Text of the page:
1. AnarchicQ
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    AnarchicQ Member

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    Telepathy!

    Discussion in 'General Writing' started by AnarchicQ, Nov 16, 2008.

    Ok, so I have characters who communicate telepathically. How should I distinguish between dialog and telepathic speech?
    Italics? Single Quotes? Curly bracket? Asterisks?
    How would you write it and how would you like to read it?
     
  2. architectus
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    architectus Banned

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    I would write it just like dialog, and let the reader know they are speaking telepathically.
     
  3. tehuti88
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    tehuti88 Contributing Member

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    I use italics myself, since with quotes it looks too much like they're speaking aloud (and I'll wonder, "Why does nobody else hear them?") and without any formatting at all it looks too much like regular narration. (And just telling in the text that they're talking telepathically doesn't always cut it, because sometimes I'll have a couple of characters talking back and forth telepathically while others are talking aloud--I can't rightly say after every sentence which is out loud and which isn't.)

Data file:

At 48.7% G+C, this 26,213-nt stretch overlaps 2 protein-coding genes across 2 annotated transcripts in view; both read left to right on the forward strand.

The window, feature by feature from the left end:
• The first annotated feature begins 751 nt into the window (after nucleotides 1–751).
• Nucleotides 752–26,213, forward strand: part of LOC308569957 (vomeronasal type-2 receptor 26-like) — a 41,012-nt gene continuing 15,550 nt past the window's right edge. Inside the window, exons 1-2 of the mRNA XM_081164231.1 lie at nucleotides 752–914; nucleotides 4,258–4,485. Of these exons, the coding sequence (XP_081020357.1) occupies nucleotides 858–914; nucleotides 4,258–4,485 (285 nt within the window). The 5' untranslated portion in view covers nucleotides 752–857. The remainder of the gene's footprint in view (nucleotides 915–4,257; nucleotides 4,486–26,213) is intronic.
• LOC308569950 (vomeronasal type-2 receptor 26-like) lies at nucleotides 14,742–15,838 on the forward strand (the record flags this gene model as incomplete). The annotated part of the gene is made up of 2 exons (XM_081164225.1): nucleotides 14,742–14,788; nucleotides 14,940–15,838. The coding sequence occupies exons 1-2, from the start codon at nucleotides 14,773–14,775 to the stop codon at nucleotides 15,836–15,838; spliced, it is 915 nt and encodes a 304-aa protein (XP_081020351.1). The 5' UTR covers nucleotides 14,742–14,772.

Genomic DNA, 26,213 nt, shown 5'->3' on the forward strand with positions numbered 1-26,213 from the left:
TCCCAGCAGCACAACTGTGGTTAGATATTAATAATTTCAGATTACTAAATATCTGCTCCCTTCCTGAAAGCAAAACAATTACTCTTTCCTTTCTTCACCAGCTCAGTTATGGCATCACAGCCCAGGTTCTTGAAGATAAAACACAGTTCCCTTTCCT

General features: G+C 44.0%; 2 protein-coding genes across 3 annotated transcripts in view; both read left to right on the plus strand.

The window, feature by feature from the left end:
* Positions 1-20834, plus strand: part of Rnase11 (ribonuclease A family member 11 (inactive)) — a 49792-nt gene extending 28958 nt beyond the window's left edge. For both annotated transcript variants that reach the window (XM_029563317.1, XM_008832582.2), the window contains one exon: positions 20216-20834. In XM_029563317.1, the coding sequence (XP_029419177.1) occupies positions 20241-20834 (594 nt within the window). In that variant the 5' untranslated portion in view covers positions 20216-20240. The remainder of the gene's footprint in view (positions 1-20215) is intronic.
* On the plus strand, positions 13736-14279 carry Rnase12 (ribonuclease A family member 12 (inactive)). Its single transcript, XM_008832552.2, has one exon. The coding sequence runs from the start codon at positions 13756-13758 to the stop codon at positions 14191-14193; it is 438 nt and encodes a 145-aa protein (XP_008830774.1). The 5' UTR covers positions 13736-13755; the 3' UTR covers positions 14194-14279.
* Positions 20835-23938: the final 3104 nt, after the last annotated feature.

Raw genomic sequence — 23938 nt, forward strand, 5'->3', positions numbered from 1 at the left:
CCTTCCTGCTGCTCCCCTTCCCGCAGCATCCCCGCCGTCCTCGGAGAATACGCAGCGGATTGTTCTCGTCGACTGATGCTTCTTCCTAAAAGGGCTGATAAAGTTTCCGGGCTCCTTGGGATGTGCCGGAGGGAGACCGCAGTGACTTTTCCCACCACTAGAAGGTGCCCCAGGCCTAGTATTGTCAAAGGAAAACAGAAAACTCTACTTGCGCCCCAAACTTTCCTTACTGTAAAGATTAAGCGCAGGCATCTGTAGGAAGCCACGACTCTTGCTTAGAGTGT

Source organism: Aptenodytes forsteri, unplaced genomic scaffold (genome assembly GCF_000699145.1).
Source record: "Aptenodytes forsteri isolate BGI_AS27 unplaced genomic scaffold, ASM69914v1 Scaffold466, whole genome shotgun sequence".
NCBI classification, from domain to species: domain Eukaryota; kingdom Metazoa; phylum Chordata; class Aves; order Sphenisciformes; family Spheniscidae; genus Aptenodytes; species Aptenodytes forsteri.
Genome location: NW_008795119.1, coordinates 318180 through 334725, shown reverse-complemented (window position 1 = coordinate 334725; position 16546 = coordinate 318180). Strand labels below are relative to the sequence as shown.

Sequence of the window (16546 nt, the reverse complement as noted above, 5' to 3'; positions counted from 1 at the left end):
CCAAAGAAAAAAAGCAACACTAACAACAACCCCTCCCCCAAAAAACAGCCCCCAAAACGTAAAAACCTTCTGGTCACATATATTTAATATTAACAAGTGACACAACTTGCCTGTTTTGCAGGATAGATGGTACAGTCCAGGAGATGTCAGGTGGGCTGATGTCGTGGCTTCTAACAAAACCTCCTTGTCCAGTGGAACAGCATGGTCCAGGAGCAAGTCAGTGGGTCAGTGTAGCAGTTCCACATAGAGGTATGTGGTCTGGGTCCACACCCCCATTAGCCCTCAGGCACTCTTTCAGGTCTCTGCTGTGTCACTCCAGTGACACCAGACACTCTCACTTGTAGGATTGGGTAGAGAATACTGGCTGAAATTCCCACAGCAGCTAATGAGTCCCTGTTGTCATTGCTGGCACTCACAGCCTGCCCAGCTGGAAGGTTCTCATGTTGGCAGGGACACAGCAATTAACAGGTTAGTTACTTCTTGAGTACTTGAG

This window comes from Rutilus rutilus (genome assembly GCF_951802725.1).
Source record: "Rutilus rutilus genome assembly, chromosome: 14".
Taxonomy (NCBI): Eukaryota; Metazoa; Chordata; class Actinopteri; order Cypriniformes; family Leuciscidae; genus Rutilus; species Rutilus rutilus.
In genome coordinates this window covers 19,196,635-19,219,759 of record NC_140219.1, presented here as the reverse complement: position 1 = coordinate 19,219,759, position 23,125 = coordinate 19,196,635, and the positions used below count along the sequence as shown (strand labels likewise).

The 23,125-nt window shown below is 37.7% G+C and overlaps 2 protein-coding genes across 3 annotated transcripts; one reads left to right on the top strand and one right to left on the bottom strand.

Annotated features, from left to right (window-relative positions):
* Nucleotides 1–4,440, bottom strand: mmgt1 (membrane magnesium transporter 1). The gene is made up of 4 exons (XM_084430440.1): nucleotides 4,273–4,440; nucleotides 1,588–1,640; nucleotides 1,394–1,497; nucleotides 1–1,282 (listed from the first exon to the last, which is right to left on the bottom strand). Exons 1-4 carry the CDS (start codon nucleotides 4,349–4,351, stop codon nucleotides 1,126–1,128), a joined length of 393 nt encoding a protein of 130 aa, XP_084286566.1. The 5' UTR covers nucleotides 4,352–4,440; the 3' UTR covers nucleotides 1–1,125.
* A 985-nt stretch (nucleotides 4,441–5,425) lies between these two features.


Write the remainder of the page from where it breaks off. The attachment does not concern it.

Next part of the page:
But you'll find that most others here are against italics. *shrug*
     
  4. Wreybies
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    Wreybies The Ops Pops Operations Manager Staff Contest Administrator Supporter Contributor

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    There's an existing discussion on this subject. I also have a great deal of telepathic dialogue in the story I am writing. Here's the answers I received when I asked the same question. Hope it helps.

    Telepathic Dialogue
     
  5. David Hazeel
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    David Hazeel New Member

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    I would tend to lean towards using italics as they make a clear distinction whilst not looking odd or out of place, as I feel asterisks and square brackets etc would.
     
  6. Ore-Sama